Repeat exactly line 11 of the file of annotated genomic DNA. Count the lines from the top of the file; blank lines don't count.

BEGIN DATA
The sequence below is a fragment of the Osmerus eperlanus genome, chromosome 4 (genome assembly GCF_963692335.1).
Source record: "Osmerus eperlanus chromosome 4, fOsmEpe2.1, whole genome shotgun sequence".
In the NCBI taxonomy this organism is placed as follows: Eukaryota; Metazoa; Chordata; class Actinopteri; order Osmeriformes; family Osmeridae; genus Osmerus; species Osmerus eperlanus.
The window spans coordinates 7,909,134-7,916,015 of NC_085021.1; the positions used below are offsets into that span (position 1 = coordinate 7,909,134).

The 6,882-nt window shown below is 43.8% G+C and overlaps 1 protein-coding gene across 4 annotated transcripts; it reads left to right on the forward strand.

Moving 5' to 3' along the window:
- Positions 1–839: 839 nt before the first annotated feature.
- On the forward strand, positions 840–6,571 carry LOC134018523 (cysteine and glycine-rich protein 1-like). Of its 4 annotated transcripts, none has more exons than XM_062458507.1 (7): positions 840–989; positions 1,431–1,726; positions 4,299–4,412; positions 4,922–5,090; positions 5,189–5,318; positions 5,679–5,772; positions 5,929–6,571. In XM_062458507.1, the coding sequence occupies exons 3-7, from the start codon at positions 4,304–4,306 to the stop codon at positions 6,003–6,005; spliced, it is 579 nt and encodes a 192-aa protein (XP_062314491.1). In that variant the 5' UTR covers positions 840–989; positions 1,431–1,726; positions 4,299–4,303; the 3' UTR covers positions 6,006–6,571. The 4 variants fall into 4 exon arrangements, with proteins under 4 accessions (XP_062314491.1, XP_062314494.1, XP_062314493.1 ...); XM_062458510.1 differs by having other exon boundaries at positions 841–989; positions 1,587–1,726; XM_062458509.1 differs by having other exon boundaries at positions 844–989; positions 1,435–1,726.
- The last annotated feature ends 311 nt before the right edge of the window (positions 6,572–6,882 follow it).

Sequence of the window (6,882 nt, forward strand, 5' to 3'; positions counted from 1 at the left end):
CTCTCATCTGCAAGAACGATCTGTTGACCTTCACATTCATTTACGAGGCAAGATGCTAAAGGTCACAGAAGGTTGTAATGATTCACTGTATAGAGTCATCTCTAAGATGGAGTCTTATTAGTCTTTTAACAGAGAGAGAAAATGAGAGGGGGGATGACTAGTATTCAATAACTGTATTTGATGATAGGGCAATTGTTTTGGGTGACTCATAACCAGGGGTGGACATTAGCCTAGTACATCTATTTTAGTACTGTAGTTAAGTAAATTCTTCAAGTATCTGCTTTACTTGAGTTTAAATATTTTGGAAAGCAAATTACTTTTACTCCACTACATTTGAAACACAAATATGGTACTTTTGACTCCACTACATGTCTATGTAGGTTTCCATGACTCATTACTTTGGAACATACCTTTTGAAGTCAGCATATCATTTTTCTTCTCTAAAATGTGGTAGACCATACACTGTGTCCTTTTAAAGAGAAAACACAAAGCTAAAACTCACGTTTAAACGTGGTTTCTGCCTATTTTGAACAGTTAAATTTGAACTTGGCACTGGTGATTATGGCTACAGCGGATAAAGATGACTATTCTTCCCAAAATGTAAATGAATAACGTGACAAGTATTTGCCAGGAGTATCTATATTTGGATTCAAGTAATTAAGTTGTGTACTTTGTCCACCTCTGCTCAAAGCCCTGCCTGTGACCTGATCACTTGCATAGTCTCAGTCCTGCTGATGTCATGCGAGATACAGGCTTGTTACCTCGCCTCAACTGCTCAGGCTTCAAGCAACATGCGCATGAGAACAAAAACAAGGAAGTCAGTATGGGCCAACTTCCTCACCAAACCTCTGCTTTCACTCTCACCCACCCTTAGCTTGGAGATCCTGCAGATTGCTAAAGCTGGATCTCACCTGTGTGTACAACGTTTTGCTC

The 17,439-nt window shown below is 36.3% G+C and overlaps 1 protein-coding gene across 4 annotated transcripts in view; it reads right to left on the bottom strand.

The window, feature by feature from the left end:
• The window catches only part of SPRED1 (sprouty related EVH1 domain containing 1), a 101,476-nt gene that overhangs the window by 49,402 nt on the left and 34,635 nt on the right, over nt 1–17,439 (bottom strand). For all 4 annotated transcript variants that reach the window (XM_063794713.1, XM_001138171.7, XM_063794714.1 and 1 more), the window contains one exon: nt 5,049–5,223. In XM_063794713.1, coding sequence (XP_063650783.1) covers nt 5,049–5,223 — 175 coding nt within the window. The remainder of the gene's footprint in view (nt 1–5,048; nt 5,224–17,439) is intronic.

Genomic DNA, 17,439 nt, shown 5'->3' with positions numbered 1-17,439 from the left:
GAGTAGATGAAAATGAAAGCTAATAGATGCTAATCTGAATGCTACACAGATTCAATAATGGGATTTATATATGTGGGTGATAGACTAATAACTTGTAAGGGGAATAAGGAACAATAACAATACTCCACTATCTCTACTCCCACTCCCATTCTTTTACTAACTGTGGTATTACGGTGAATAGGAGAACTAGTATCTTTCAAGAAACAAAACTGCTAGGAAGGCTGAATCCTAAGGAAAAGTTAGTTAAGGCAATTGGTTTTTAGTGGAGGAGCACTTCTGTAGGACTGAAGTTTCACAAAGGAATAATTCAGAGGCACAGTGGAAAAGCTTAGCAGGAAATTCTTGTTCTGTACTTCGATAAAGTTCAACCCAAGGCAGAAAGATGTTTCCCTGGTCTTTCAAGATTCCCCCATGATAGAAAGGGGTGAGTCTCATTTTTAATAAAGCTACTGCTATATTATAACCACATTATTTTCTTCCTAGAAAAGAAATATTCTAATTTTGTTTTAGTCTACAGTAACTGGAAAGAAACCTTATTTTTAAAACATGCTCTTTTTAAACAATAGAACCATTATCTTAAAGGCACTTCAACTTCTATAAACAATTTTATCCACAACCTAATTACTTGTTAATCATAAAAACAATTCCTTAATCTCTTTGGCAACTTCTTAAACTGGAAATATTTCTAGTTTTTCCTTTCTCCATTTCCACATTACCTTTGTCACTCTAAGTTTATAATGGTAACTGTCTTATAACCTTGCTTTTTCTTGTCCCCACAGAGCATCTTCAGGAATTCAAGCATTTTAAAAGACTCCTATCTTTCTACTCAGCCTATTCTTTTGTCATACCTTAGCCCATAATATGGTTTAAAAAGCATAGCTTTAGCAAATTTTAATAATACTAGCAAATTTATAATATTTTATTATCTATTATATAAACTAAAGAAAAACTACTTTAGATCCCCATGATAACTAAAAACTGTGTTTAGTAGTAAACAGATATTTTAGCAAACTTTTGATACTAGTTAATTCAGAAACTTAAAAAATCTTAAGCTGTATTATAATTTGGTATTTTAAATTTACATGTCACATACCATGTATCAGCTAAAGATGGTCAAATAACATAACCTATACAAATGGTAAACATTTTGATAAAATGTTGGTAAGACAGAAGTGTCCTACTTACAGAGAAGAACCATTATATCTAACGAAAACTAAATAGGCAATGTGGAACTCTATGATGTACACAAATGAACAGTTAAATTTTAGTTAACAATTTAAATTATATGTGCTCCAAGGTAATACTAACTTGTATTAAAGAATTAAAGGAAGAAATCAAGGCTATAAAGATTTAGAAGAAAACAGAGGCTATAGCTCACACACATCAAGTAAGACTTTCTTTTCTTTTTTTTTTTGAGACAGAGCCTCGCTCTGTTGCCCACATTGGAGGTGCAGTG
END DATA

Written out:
CTCTCATCTGCAAGAACGATCTGTTGACCTTCACATTCATTTACGAGGCAAGATGCTAAAGGTCACAGAAGGTTGTAATGATTCACTGTATAGAGTCATCTCTAAGATGGAGTCTTATTAGTCTTTTAACAGAGAGAGAAAATGAGAGGGGGGATGACTAGTATTCAATAACTGTATTTGATGATAGGGCAATTGTTTTGGGTGACTCATAACCAGGGGTGGACATTAGCCTAGTACATCTATTTTAGTACTGTAGTTAAGTAAATTCTTCAAGTATCTGCTTTACTTGAGTTTAAATATTTTGGAAAGCAAATTACTTTTACTCCACTACATTTGAAACACAAATATGGTACTTTTGACTCCACTACATGTCTATGTAGGTTTCCATGACTCATTACTTTGGAACATACCTTTTGAAGTCAGCATATCATTTTTCTTCTCTAAAATGTGGTAGACCATACACTGTGTCCTTTTAAAGAGAAAACACAAAGCTAAAACTCACGTTTAAACGTGGTTTCTGCCTATTTTGAACAGTTAAATTTGAACTTGGCACTGGTGATTATGGCTACAGCGGATAAAGATGACTATTCTTCCCAAAATGTAAATGAATAACGTGACAAGTATTTGCCAGGAGTATCTATATTTGGATTCAAGTAATTAAGTTGTGTACTTTGTCCACCTCTGCTCAAAGCCCTGCCTGTGACCTGATCACTTGCATAGTCTCAGTCCTGCTGATGTCATGCGAGATACAGGCTTGTTACCTCGCCTCAACTGCTCAGGCTTCAAGCAACATGCGCATGAGAACAAAAACAAGGAAGTCAGTATGGGCCAACTTCCTCACCAAACCTCTGCTTTCACTCTCACCCACCCTTAGCTTGGAGATCCTGCAGATTGCTAAAGCTGGATCTCACCTGTGTGTACAACGTTTTGCTC